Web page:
Europe

Italian father in passionate vaccines plea to Veneto governor

Nicola Pomaro and his daughter Image copyright Nicola Pomaro
Image caption Mr Pomaro says his immuno-compromised daughter could die if diseases such as measles flourish in the general population

An Italian father has written a heartfelt letter to a regional governor, urging him not to challenge a new law making vaccination compulsory.

Nicola Pomaro's daughter has low immunity because she has been through chemotherapy. She cannot be vaccinated.

Plummeting rates of vaccination - which the new law seeks to reverse - are "a mortal danger to my daughter" and thousands of others, the letter says.

He urges Veneto Governor Luca Zaia to abandon his legal challenge.

Measles rates have soared in Italy in 2017 as vaccination rates have fallen well below the 95% threshold which scientists say prevents the disease circulating in the general population.

Officials have blamed the declining take-up in part on anti-vaccination statements by the populist Five Star Movement, as well as the now-discredited work of Andrew Wakefield, a doctor struck off the UK medical register in 2010.

In some Italian regions, doctors themselves have argued that vaccines are not risk-free and that parents should be "free to choose" whether to vaccinate.

But the new law, passed in May, decrees that children up to the age of six will now need to be immunised to enter nursery or pre-school, and parents who send their children to school after that age without vaccinating them first could be fined.


What's behind the new law?

Image copyright Science Photo Library
Image caption Italy is seeing a measles epidemic, its health ministry says

When the law was passed last month, Prime Minister Paolo Gentiloni blamed the "spread of anti-scientific theories" for falling vaccination rates.

The compulsory vaccination schedule would cover 12 conditions - from polio to measles to whooping cough.

Let's take measles. Italy is seeing a measles epidemic. So far this year, the health ministry says, it has recorded 3,074 cases of measles - compared to 844 for the whole of 2016.

And of those, 89% of cases were among the unvaccinated.

Immunisation rates have fallen significantly over recent years - 88% of two year olds were vaccinated in 2013, 86% in 2014 and 85.3% in 2015. That's well under the 95% rate recommended by the World Health Organisation to achieve "herd immunity".

Five Star Movement (M5S) officials deny advocating an explicitly anti-vaccine programme.

But in 2014, the M5S proposed legislation highlighting the alleged "link between vaccinations and specific illnesses such as leukaemia, poisoning, inflammation, immuno-deficiency, inheritable genetic mutations, cancer, autism and allergies".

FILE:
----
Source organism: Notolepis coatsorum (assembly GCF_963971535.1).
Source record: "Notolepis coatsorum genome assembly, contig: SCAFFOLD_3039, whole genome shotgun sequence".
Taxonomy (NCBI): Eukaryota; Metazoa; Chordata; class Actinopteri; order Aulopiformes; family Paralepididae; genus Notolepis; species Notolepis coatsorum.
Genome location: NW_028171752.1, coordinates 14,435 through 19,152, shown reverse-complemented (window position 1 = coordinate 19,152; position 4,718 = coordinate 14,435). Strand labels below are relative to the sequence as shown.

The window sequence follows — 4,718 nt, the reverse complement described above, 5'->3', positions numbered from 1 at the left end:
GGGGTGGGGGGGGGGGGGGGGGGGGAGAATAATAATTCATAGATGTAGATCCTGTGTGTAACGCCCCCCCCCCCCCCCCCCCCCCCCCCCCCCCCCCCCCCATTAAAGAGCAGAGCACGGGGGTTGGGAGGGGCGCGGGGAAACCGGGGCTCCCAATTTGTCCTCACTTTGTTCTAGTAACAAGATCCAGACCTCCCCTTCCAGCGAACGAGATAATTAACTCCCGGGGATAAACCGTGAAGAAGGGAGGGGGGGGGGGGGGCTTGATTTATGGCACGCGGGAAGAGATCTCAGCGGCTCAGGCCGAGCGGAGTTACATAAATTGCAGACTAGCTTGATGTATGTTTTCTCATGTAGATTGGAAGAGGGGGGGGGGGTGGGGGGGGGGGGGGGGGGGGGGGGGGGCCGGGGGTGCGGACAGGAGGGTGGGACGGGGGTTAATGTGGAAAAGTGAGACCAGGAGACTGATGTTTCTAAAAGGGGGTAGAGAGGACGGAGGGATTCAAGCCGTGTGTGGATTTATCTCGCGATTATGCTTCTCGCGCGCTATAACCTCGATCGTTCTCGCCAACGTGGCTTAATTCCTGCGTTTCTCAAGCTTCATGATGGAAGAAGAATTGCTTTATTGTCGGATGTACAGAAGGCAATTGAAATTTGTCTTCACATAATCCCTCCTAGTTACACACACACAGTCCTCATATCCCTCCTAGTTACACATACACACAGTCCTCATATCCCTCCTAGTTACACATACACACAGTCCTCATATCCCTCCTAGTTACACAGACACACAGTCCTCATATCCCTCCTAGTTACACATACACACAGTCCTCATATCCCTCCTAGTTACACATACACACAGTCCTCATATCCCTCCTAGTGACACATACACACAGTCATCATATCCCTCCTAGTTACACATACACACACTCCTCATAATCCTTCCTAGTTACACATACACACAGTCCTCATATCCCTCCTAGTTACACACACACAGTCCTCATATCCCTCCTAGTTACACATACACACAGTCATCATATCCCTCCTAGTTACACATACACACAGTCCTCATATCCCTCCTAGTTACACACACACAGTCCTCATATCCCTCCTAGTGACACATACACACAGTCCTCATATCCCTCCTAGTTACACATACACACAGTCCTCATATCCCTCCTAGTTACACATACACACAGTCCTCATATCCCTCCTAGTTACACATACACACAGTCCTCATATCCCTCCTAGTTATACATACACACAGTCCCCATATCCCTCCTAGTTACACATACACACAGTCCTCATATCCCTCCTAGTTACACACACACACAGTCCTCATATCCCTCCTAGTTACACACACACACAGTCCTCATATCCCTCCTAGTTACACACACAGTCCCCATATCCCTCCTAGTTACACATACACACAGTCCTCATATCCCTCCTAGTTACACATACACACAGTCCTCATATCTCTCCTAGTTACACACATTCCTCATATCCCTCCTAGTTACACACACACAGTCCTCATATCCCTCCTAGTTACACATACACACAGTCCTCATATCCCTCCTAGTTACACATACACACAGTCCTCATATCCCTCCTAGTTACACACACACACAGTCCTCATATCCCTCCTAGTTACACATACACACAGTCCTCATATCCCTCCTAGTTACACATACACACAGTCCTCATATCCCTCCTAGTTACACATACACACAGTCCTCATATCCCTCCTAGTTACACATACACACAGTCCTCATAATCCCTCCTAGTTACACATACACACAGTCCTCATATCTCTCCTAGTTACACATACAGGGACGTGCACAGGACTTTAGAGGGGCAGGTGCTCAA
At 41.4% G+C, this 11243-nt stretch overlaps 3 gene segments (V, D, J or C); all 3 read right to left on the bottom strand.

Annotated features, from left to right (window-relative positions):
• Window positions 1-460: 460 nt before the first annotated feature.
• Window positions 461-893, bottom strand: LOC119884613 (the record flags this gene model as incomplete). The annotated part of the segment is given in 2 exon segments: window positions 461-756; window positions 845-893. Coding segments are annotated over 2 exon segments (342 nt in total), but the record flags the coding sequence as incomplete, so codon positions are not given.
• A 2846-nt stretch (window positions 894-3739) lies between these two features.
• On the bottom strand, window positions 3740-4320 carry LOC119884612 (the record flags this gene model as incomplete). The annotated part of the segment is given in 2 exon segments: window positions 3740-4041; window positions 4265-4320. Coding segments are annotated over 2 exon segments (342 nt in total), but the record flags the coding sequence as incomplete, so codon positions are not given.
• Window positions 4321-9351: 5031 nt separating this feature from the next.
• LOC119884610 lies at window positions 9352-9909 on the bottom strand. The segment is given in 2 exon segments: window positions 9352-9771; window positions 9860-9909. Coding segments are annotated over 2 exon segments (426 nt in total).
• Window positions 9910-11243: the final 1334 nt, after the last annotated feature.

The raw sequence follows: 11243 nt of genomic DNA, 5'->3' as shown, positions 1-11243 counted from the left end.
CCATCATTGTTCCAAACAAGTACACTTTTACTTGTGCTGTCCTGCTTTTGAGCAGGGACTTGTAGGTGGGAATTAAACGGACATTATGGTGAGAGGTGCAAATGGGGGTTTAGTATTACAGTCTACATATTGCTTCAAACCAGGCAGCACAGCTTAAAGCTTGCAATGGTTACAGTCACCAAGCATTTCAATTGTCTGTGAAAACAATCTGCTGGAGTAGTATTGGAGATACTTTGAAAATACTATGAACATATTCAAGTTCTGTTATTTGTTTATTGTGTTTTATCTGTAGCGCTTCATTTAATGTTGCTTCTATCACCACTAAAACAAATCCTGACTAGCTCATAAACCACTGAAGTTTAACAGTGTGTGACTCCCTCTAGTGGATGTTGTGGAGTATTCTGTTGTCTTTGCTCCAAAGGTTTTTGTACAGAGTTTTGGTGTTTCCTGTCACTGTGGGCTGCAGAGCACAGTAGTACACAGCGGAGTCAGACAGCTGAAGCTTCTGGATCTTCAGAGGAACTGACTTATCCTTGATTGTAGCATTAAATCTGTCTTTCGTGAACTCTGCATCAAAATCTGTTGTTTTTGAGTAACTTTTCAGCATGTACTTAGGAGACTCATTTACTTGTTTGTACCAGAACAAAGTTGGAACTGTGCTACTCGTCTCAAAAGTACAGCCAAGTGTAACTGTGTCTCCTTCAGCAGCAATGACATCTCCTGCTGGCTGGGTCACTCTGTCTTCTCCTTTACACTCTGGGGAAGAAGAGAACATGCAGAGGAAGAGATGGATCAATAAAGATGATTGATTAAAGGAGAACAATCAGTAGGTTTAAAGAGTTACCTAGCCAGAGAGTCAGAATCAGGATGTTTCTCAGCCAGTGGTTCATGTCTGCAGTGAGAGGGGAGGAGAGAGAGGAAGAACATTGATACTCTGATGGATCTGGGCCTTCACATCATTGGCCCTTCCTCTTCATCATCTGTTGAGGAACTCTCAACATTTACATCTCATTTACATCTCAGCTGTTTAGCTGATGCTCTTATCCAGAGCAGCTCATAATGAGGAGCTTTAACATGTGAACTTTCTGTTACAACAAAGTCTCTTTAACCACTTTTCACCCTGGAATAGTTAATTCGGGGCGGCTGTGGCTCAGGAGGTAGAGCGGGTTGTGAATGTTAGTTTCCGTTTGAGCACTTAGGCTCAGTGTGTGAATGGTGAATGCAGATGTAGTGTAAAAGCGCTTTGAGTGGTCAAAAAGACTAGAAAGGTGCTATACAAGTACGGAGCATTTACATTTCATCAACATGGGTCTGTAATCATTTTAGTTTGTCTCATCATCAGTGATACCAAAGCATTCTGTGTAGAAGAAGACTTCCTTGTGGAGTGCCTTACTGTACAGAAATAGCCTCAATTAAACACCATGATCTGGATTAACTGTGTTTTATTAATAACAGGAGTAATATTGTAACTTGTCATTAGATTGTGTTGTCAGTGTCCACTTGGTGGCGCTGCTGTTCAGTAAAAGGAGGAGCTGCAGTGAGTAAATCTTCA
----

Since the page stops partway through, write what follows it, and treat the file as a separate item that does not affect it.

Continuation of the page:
Earlier this month, Mr Zaia, who represents the right-wing Northern League, said such measures were overly coercive and he would challenge them in the Constitutional Court. He said he did not doubt the usefulness of vaccines, but that the state should instead participate in a "dialogue" with parents.

Mr Pomaro's daughter was a healthy three year old when in 2015 she became ill with severe aplastic anaemia, a "very serious and deadly bone marrow disease", he writes in his letter to Governor Zaia (in Italian).

'Disease is impartial'

She underwent a bone marrow transplant in the US and chemotherapy, which compromised her immune system. She "spent three months locked in a [sterile] room... several times in danger of losing her life due to opportunistic infections".

"Dozens and dozens of children live the same ordeal every year at the Transplant Centre of the Oncology Department of Padua [a city in Veneto], which we now know really well.

Image copyright EPA
Image caption Parents demanding "freedom of choice" when it comes to immunisation have become an increasingly vocal force in Italy

"So many different diseases, one thing in common: immune deficiency. Due to illness and treatment, these children for several years have a weak immune system and cannot be vaccinated" - placing them at serious risk of contracting what are for them fatal diseases as vaccination rates fall, Mr Pomaro writes.

"You see, governor, there is nothing more impartial than disease. Without discriminating, it affects everyone, without regard for social status, bank balance, political or religious beliefs.

"Come on, please, talk to the doctors who treated my daughter, who treat children every day with terrible diseases. Ask them if the vaccination obligation is necessary," Mr Pomaro signs off.

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